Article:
This panel joined Securities Docket’s Bruce Carton to look back at the most important and interesting developments in 2008, and offer their predictions for 2009.
- Walter Olson (Point of Law; Overlawyered),
- Kevin LaCroix (The D&O Diary)
- Tom Gorman (SEC Actions)
- Francine McKenna (re: the Auditors)
Kevin started off noting that the number of securities class action lawsuits in 2008 is a 33% increase over last year and the highest since 2004. He sees the increase as a result of the credit crisis, starting with the sub-prime loan programs and them spreading.
Kevin predicted that 2009 will see even more securities class action lawsuits.
Tom focused on SEC enforcement actions. He started with the Siemens FCPA case. He then mentioned the Faro Technologies case involving payments in China (Admin File No. 3-13059, June 5, 2008). Last he mentioned the UnitedHealth Group option back-dating case. Of course the big case is the Madoff scandal.
Tom expects to see a big re-shaping of the SEC and its enforcement division.
Francine looked at auditor litigation. Either the public accountants fell down while acting as the watchdogs against fraud on the public or that it is that they were also duped by management. The Big 4 has escaped sub-prime exposure so far but will likely get hit in Madoff. She sees BDO Seidman as having significant exposure from the Banco Espiritu Santo judgment. All of the Big 4 are subject to wage/overtime suits. Deloitte has sued their former vice chairman for insider trading.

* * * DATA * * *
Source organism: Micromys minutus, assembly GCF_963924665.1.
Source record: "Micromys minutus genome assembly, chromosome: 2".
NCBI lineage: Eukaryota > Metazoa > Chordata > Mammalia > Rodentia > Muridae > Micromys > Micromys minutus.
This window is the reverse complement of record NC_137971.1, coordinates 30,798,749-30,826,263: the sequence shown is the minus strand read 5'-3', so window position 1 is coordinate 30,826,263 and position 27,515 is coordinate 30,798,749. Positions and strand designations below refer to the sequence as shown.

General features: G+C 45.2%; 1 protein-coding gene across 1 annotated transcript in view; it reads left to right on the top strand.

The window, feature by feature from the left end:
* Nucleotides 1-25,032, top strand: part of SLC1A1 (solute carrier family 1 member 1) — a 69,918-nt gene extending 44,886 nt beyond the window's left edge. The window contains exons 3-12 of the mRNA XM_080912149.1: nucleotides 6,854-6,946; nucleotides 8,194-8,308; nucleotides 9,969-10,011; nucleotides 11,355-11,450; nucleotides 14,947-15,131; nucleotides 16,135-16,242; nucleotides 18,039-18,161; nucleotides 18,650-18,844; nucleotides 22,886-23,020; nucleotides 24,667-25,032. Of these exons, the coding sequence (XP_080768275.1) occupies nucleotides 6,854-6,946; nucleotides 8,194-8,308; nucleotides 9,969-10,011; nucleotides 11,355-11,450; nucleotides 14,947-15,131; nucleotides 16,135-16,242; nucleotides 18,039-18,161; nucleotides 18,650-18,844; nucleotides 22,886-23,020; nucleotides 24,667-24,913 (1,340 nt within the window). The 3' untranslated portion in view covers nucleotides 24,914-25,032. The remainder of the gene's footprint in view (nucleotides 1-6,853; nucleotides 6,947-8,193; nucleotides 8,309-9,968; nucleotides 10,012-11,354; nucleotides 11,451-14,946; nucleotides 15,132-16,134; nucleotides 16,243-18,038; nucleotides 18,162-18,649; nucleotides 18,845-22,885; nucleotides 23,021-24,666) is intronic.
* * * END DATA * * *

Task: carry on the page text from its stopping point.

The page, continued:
Francine predicts that a Big 4 firm will take a significant hit for failing to make a “going concern” opinion prior to a big failure.
Walter sees the federal government’s bailout amplifying the effect of the financial markets meltdown. This was not just a Wall Street problem; it is now a taxpayer problem. Walter also expects to see more criminal prosecutions against individuals. He points out that the cutting edge risk methods blew up. CDSs and CDOs caused explosive damage. Also low-tech methods failed. The personal relationships of Madoff still failed investors. peopel are looking for lessons as to whether more regulations would have prevented the financial meltdown.
Walter predicts another AAA rated firm will have its executives indicted or be revealed as insolvent.
Bruce sees the Madoff case as the biggest development in 2008. He also sees the SEC getting worked over by Congress. The SEC admitted that they ignored credible evidence about Madoff.
Bruce predicts 90% of big law firms will begin to use Twitter for public relations.
A public vote found that Tom’s prediction was most likely to happen (41%) with Kevin following close behind (40%).